The Influence of Environmental Variables on the Distribution and Abundance of Three Elasmobranchs in Tomales Bay, California
- Cite this article as:
- Hopkins, T.E. & Cech, J.J. Environmental Biology of Fishes (2003) 66: 279. doi:10.1023/A:1023907121605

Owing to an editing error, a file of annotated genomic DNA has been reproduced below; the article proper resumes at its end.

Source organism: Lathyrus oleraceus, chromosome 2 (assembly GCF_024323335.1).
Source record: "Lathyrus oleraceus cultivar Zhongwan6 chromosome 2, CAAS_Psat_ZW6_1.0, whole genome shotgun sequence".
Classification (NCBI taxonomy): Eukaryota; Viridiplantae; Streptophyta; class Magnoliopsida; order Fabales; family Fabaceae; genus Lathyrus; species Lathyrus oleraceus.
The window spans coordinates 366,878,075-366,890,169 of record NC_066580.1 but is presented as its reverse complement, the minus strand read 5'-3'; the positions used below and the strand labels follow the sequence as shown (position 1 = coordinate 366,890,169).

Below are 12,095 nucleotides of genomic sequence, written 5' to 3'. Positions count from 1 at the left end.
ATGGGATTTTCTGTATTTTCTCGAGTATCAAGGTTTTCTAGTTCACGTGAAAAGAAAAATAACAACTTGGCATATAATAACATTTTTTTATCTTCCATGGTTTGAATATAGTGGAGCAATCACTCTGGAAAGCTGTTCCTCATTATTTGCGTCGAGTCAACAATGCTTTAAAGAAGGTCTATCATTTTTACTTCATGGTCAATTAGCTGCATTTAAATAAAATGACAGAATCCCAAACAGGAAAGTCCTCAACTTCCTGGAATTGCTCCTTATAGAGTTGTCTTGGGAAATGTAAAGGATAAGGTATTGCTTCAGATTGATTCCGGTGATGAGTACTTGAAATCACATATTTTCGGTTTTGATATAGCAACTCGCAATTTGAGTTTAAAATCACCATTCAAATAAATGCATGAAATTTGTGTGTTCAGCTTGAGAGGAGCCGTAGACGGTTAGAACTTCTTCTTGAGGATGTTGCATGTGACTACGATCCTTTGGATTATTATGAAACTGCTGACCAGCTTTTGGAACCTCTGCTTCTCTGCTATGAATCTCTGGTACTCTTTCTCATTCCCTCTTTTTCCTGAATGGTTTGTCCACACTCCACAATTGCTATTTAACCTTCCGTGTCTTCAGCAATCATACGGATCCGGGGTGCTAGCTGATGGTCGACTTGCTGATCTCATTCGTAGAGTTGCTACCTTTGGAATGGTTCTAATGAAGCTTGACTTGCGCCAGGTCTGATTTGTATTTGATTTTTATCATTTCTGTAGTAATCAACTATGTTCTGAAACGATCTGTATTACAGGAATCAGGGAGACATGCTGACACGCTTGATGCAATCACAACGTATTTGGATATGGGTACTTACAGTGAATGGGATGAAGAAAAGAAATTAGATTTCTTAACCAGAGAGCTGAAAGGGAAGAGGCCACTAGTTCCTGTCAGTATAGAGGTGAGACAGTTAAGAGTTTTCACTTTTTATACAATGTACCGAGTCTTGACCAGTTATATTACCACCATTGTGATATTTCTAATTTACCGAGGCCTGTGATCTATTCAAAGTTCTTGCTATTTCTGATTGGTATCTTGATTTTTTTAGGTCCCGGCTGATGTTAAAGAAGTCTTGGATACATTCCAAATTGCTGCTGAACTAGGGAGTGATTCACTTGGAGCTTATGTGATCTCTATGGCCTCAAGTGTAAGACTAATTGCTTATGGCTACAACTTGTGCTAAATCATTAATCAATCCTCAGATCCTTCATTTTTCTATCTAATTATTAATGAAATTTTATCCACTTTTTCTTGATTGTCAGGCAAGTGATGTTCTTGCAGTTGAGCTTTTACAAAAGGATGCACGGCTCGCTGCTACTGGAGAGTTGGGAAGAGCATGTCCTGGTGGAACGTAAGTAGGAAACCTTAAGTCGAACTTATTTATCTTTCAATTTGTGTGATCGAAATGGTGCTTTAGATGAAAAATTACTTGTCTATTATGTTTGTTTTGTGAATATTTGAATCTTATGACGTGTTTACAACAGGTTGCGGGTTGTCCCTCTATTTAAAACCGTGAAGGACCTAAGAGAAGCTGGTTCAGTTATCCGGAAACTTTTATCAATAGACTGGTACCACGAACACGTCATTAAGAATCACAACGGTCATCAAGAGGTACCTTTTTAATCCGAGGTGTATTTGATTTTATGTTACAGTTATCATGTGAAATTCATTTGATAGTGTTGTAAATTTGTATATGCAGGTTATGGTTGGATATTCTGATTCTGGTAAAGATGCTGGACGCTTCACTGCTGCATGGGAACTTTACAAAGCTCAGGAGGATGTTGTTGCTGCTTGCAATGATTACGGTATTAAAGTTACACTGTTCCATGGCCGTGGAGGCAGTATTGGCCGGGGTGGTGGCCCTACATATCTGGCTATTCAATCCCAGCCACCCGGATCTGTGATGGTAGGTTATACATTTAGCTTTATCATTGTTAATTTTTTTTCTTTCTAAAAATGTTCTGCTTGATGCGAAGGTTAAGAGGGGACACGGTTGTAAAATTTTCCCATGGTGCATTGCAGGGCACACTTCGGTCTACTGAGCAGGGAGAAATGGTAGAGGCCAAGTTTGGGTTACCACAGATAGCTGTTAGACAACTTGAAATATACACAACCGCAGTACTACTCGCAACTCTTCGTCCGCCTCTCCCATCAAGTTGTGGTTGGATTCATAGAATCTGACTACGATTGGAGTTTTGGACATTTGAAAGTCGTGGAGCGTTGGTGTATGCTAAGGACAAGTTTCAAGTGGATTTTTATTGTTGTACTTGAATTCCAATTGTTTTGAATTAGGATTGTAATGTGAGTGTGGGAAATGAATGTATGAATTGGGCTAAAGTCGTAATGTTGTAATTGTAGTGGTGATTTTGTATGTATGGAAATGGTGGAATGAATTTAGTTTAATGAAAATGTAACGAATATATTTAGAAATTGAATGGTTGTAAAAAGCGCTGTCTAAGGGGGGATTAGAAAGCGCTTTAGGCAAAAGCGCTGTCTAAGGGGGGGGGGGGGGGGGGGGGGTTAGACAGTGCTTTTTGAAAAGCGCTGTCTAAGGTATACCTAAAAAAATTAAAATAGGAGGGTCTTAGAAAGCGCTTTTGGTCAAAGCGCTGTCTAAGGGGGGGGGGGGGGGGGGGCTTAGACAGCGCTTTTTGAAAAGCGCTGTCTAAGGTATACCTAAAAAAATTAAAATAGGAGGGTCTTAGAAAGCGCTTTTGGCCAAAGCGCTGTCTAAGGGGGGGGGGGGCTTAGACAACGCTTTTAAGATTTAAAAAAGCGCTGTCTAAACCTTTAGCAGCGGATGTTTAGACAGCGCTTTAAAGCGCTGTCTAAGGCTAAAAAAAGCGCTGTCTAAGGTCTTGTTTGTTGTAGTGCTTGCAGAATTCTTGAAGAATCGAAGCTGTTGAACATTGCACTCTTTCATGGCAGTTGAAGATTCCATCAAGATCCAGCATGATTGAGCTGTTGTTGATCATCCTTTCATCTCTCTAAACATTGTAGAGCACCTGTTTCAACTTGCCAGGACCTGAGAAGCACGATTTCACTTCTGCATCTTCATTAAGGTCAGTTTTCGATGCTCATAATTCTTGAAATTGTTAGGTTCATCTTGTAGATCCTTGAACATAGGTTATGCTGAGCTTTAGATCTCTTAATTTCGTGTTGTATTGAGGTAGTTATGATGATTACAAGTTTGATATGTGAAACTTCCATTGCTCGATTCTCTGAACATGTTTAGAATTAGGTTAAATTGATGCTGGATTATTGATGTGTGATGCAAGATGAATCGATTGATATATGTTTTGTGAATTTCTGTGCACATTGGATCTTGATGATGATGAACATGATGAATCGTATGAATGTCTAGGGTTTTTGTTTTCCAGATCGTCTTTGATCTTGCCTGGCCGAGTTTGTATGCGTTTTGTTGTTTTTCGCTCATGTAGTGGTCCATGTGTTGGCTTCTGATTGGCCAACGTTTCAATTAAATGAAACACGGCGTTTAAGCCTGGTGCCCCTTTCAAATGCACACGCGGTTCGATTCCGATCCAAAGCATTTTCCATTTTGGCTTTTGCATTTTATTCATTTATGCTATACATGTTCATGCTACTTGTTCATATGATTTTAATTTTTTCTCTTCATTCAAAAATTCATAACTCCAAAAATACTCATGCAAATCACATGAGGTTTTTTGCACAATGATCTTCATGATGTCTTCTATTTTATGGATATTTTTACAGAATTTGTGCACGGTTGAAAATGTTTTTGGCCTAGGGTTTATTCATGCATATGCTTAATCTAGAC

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We tested the hypothesis that temperature, salinity, and dissolved oxygen affect elasmobranch distribution and abundance in Tomales Bay, California, with monthly longline samples over a 20 month period. We used a Poisson regression under generalized least squares and found that temperature and salinity were the most important factors determining the distribution and abundance of the three most common elasmobranch species, bat ray, Myliobatis californica, leopard shark, Triakis semifasciata, and brown smoothhound shark, Mustelis henlei. Females of all three species were more abundant than males throughout the Bay, and were most abundant in the warmer, more saline inner bay. All three species apparently left Tomales Bay in late fall as water temperatures in the bay decreased to <10–12° C, and returned in early spring after temperatures increased to > 10° C. Three of 257 bat rays tagged in Tomales Bay were recaptured, all within 1 km of their tagging location despite having been free for up to 583 d.